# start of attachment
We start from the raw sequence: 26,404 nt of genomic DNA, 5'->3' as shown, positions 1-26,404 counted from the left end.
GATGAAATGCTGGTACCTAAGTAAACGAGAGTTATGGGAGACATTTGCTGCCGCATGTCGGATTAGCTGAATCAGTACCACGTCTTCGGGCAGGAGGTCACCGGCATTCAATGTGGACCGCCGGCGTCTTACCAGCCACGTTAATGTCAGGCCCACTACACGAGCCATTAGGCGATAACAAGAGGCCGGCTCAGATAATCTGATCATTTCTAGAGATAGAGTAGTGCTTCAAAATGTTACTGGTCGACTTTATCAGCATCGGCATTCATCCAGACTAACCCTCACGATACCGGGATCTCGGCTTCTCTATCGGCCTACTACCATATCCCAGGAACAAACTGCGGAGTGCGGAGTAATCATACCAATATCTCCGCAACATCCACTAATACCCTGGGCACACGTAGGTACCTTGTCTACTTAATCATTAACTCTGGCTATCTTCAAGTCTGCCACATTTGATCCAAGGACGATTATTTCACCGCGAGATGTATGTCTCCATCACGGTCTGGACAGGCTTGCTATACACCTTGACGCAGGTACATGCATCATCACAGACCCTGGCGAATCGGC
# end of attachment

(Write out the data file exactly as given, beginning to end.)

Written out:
We start from the raw sequence: 26,404 nt of genomic DNA, 5'->3' as shown, positions 1-26,404 counted from the left end.
GATGAAATGCTGGTACCTAAGTAAACGAGAGTTATGGGAGACATTTGCTGCCGCATGTCGGATTAGCTGAATCAGTACCACGTCTTCGGGCAGGAGGTCACCGGCATTCAATGTGGACCGCCGGCGTCTTACCAGCCACGTTAATGTCAGGCCCACTACACGAGCCATTAGGCGATAACAAGAGGCCGGCTCAGATAATCTGATCATTTCTAGAGATAGAGTAGTGCTTCAAAATGTTACTGGTCGACTTTATCAGCATCGGCATTCATCCAGACTAACCCTCACGATACCGGGATCTCGGCTTCTCTATCGGCCTACTACCATATCCCAGGAACAAACTGCGGAGTGCGGAGTAATCATACCAATATCTCCGCAACATCCACTAATACCCTGGGCACACGTAGGTACCTTGTCTACTTAATCATTAACTCTGGCTATCTTCAAGTCTGCCACATTTGATCCAAGGACGATTATTTCACCGCGAGATGTATGTCTCCATCACGGTCTGGACAGGCTTGCTATACACCTTGACGCAGGTACATGCATCATCACAGACCCTGGCGAATCGGC